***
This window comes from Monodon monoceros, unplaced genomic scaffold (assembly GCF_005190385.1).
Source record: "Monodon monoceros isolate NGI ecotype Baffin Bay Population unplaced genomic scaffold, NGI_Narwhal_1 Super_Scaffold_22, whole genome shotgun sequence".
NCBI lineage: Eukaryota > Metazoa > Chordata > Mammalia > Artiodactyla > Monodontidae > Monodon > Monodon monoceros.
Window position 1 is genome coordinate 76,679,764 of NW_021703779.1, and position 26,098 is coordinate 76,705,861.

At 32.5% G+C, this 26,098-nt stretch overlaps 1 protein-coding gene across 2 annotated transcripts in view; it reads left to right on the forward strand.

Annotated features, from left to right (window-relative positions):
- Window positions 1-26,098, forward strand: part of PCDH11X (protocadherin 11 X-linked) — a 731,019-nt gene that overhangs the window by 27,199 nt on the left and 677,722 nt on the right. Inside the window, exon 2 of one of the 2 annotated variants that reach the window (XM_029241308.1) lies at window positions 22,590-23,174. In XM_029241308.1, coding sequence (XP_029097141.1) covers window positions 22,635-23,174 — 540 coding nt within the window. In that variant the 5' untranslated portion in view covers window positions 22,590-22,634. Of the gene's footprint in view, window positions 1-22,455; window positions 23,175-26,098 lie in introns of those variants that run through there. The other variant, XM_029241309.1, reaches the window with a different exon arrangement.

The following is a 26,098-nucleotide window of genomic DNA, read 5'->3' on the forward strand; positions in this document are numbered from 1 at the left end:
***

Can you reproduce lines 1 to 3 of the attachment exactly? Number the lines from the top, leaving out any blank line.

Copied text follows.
This window comes from Monodon monoceros, unplaced genomic scaffold (assembly GCF_005190385.1).
Source record: "Monodon monoceros isolate NGI ecotype Baffin Bay Population unplaced genomic scaffold, NGI_Narwhal_1 Super_Scaffold_22, whole genome shotgun sequence".
NCBI lineage: Eukaryota > Metazoa > Chordata > Mammalia > Artiodactyla > Monodontidae > Monodon > Monodon monoceros.